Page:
Raisa Gorbachev, the wife of the last Soviet leader, was laid to rest today in ceremonies in Moscow. Our correspondent reports that in addition to many dignitaries, hundreds of ordinary Russians turned out to show their belated respect for the woman.
Moscow, 24 September 1999 (RFE/RL) -- A silent procession of about a hundred friends, dignitaries and colleagues today joined former Soviet leader Mikhail Gorbachev at Moscow's exclusive Novodievichy cemetery to bury Gorbachev's wife, Raisa.
Our correspondent reports the procession's way was strewn with long-stemmed roses from the cemetery's entrance to a marble platform where the coffin was laid out for a final farewell.
The burial ceremony was led by film director Nikita Mikhalkov, who praised Raisa for standing by her husband. He said because of Raisa, Mikhail Gorbachev was spared the loneliness that often accompanies men at the top.
Other speakers included former German Chancellor Helmut Kohl and CNN vice-president Patricia Mitchell.
Taking part in the service were former Russian prime ministers Yevgeny Primakov and Sergei Stepashin and Belarus President Alyaksandr Lukashenka. President Boris Yeltsin's wife, Naina, also attended.
On Wednesday and earlier yesterday, hundreds of Muscovites gathered to mourn Raisa Gorbachev at the Moscow cultural center which she supported.
Raisa Gorbachev died in a German clinic on Monday from leukemia. She was 67.
Our correspondent says that although Raisa Gorbachev was resented by ordinary Russians while her husband ruled the Soviet Union, the many Russians who showed up to pay their last respects appeared to sincerely grieve her passing.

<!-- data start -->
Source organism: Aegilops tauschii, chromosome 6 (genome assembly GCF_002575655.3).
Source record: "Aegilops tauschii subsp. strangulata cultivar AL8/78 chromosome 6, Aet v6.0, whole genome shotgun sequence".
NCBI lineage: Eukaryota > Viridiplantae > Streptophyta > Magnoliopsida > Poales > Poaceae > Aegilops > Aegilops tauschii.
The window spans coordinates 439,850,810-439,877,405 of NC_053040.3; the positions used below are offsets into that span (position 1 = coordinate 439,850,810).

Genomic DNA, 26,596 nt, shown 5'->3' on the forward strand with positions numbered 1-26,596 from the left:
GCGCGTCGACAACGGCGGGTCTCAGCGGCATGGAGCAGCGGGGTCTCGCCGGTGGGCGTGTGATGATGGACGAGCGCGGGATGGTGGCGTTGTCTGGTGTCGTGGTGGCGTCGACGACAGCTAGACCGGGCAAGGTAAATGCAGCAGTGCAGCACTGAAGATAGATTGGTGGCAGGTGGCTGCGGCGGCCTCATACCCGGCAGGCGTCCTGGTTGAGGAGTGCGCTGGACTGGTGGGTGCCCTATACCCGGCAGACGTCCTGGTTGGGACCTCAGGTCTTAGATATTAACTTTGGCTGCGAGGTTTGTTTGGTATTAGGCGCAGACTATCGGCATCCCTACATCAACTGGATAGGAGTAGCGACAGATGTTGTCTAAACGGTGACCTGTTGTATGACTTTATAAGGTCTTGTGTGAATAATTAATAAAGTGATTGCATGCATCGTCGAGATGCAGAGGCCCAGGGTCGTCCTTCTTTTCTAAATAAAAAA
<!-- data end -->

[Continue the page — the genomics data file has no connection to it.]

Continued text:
A line hundreds of meters long snaked slowly along the cultural center building, with mourners waiting for hours to go inside to leave flowers by the open coffin.
One ordinary mourner, Nelly Shiraliyeva, a secretary from a former collective farm an hour's drive from Moscow, said she knew the Gorbachevs personally. She said that in 1987, she sent a letter begging for an apartment to the Central Committee headed at the time by Gorbachev. Two weeks later not only did she receive her apartment but the Central Committee secretary even handed her the key personally.
She said that under Gorbachev, "we all lived like kings."
The admiration of the Soviet first lady happened post-mortem. Although she was appreciated in the West, many Russians disliked her for her expensive clothes and her prominent public role. She was accused of everything from meddling in state affairs to supporting a much hated anti-alcohol campaign.
But this attitude changed after she was hospitalized with leukemia in July. Russian media gave large coverage to her illness and portrayed Mikhail Gorbachev as a stricken and devoted husband. Well-wishing letters and telegrams flowed in by the hundreds.